Chaos in London: Prime Minister Truss is gone - but what's next?

It is already clear: Liz Truss is the British Prime Minister with the shortest term in history.

Chaos in London: Prime Minister Truss is gone - but what's next?

It is already clear: Liz Truss is the British Prime Minister with the shortest term in history. With the failure of the 47-year-old, the domestic political crisis in the United Kingdom has reached its lowest point. There is also great chaos within the - still - governing Conservative Party. What's next?

What happened?

The pressure on Liz Truss was too great. The Prime Minister, who has only been in office since September 6, tried to push through a radical tax reform. The plans, which were only to be financed with new debts, failed due to resistance from within their own ranks. After just a few weeks, Truss no longer had any authority, and other political projects did not hold up either. She then announced her resignation yesterday.

What is planned now?

Truss had prevailed in the summer in a week-long election process. The conservative parliamentary group had chosen two candidates: in addition to Truss, ex-Finance Minister Rishi Sunak. The party base had the last word in a runoff - and decided in favor of Truss. A similar process is now planned, as announced by the head of the responsible faction committee.

However, the decision should be made much faster - within a week. The nominees should be known on Monday, then the parliamentary group will vote until two candidates remain - and by Friday at the latest, the party members will decide on the winner in an online round.

Who are the favourites?

Little has changed in the starting position from the summer. Shortly after Truss' resignation, the names of ex-Treasury Secretary Sunak and Penny Mordaunt, current Secretary of State for Parliamentary Affairs, were mentioned. They came in second and third behind Truss in the internal party vote.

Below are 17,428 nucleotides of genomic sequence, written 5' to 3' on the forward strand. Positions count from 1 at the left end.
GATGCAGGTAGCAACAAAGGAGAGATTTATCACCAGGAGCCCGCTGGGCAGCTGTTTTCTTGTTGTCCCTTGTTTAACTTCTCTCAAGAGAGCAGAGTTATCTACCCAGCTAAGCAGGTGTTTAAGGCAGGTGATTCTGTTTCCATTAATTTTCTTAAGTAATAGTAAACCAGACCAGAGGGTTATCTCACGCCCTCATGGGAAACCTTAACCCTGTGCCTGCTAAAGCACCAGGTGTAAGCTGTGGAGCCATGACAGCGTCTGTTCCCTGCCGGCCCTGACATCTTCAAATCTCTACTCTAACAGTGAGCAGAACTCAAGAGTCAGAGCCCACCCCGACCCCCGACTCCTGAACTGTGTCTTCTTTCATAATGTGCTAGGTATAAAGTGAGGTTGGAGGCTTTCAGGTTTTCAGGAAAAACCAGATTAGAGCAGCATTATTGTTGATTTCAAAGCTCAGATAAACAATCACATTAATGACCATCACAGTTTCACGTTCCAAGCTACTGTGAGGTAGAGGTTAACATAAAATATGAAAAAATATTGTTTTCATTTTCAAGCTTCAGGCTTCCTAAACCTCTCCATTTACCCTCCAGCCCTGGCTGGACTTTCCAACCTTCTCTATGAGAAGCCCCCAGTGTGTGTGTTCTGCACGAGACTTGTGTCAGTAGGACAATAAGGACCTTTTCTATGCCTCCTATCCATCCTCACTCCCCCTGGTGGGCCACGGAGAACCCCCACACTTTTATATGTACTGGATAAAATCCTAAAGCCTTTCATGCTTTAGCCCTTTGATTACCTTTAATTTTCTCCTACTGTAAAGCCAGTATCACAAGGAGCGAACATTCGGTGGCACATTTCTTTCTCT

One possibility is that they have some kind of tripartite alliance with the incumbent Chancellor of the Exchequer, Jeremy Hunt, who also stood as a candidate in the summer but is now said to have ruled out a bid for Downing Street. In this scenario, Sunak would become the new Prime Minister and Mordaunt would move to the Foreign Office. Hunt would remain Secretary of the Treasury.

Why could that be a problem?

Such a solution is seen as a red rag for the right-wing conservative part of the Conservative Party. This wing has recently gained more and more weight and finally heaved Truss into Downing Street. It is therefore not excluded that this site will present its own candidate.

A possible candidate is Suella Braverman, who was forced out of office by Truss on Wednesday as Home Secretary. The hardliner had been shocked in the past few days that Truss threw her economic course overboard after criticism and also caused a stir with right-wing populist statements on migration policy.

And who's still in the running?

There are increasing indications that Truss's predecessor could try to become her successor as well. As the newspapers "Times" and "Telegraph" unanimously reported, Boris Johnson is considering a candidacy. When he resigned in early July, the 58-year-old made it clear that he was not retiring of his own free will. Several MPs have already spoken out in favor of Johnson, although a parliamentary inquiry into the "Partygate" affair is still ongoing against him.

At betting provider Ladbrokes, a Johnson return is highly valued, and he is extremely popular with the party base. On the other hand, Tory MPs are also warning of the ex-prime minister, who is viewed extremely critically by the electorate. Many thought he was a liar, stressed - unrelated - pollster James Johnson.

Why is there probably no early election?

The calls for early elections are getting louder, the opposition parties have been demanding this since Johnson's end. The next regular parliamentary election is actually on the calendar for 2024, with the latest date being January 2025.

But in view of the weeks of turbulence and the fact that less than 0.3 percent of all eligible voters are again expected to decide on the most important political office, the political pressure is now immense. But the Conservatives want to avoid a new election at all costs, as political scientist Mark Garnett says. Because current polls predict a landslide victory for the opposition party Labor. Numerous Tory MPs are likely to lose their mandates in this case.